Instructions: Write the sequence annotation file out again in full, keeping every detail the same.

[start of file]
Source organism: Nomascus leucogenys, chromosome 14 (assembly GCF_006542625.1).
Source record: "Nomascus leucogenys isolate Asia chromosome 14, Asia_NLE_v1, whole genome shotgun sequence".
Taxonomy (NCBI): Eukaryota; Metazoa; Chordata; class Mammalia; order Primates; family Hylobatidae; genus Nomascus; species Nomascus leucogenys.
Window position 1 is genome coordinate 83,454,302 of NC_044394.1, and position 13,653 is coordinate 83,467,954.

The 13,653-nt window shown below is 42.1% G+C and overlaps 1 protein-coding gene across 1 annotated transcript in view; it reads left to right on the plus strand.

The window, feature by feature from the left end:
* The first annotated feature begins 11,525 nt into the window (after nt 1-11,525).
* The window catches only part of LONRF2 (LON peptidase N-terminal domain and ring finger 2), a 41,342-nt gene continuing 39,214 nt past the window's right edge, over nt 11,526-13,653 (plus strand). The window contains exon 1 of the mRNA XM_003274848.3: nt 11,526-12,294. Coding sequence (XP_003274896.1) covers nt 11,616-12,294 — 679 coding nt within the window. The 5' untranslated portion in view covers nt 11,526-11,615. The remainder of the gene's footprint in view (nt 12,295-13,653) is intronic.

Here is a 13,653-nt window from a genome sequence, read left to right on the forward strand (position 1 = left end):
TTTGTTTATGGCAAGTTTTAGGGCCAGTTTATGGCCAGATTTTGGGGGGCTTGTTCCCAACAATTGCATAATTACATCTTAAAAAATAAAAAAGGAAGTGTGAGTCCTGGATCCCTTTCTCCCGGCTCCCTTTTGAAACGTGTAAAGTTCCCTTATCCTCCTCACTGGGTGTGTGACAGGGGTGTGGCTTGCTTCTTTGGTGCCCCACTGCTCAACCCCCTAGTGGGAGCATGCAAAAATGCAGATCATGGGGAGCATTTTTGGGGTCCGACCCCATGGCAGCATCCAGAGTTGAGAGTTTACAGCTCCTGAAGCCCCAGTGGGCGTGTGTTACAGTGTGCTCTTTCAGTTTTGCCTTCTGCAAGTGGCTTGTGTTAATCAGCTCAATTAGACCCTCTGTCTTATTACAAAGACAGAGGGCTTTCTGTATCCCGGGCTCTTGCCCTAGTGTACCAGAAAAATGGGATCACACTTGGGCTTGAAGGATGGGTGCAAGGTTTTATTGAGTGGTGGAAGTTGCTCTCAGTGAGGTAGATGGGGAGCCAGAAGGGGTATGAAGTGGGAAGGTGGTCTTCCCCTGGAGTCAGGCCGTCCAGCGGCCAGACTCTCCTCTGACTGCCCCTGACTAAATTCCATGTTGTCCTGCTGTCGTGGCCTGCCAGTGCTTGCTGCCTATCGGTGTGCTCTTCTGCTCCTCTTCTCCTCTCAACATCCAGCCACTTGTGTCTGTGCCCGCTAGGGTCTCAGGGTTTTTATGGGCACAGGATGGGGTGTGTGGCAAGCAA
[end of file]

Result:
Source organism: Nomascus leucogenys, chromosome 14 (assembly GCF_006542625.1).
Source record: "Nomascus leucogenys isolate Asia chromosome 14, Asia_NLE_v1, whole genome shotgun sequence".
Taxonomy (NCBI): Eukaryota; Metazoa; Chordata; class Mammalia; order Primates; family Hylobatidae; genus Nomascus; species Nomascus leucogenys.
Window position 1 is genome coordinate 83,454,302 of NC_044394.1, and position 13,653 is coordinate 83,467,954.

The 13,653-nt window shown below is 42.1% G+C and overlaps 1 protein-coding gene across 1 annotated transcript in view; it reads left to right on the plus strand.

The window, feature by feature from the left end:
* The first annotated feature begins 11,525 nt into the window (after nt 1-11,525).
* The window catches only part of LONRF2 (LON peptidase N-terminal domain and ring finger 2), a 41,342-nt gene continuing 39,214 nt past the window's right edge, over nt 11,526-13,653 (plus strand). The window contains exon 1 of the mRNA XM_003274848.3: nt 11,526-12,294. Coding sequence (XP_003274896.1) covers nt 11,616-12,294 — 679 coding nt within the window. The 5' untranslated portion in view covers nt 11,526-11,615. The remainder of the gene's footprint in view (nt 12,295-13,653) is intronic.

Here is a 13,653-nt window from a genome sequence, read left to right on the forward strand (position 1 = left end):
TTTGTTTATGGCAAGTTTTAGGGCCAGTTTATGGCCAGATTTTGGGGGGCTTGTTCCCAACAATTGCATAATTACATCTTAAAAAATAAAAAAGGAAGTGTGAGTCCTGGATCCCTTTCTCCCGGCTCCCTTTTGAAACGTGTAAAGTTCCCTTATCCTCCTCACTGGGTGTGTGACAGGGGTGTGGCTTGCTTCTTTGGTGCCCCACTGCTCAACCCCCTAGTGGGAGCATGCAAAAATGCAGATCATGGGGAGCATTTTTGGGGTCCGACCCCATGGCAGCATCCAGAGTTGAGAGTTTACAGCTCCTGAAGCCCCAGTGGGCGTGTGTTACAGTGTGCTCTTTCAGTTTTGCCTTCTGCAAGTGGCTTGTGTTAATCAGCTCAATTAGACCCTCTGTCTTATTACAAAGACAGAGGGCTTTCTGTATCCCGGGCTCTTGCCCTAGTGTACCAGAAAAATGGGATCACACTTGGGCTTGAAGGATGGGTGCAAGGTTTTATTGAGTGGTGGAAGTTGCTCTCAGTGAGGTAGATGGGGAGCCAGAAGGGGTATGAAGTGGGAAGGTGGTCTTCCCCTGGAGTCAGGCCGTCCAGCGGCCAGACTCTCCTCTGACTGCCCCTGACTAAATTCCATGTTGTCCTGCTGTCGTGGCCTGCCAGTGCTTGCTGCCTATCGGTGTGCTCTTCTGCTCCTCTTCTCCTCTCAACATCCAGCCACTTGTGTCTGTGCCCGCTAGGGTCTCAGGGTTTTTATGGGCACAGGATGGGGTGTGTGGCAAGCAA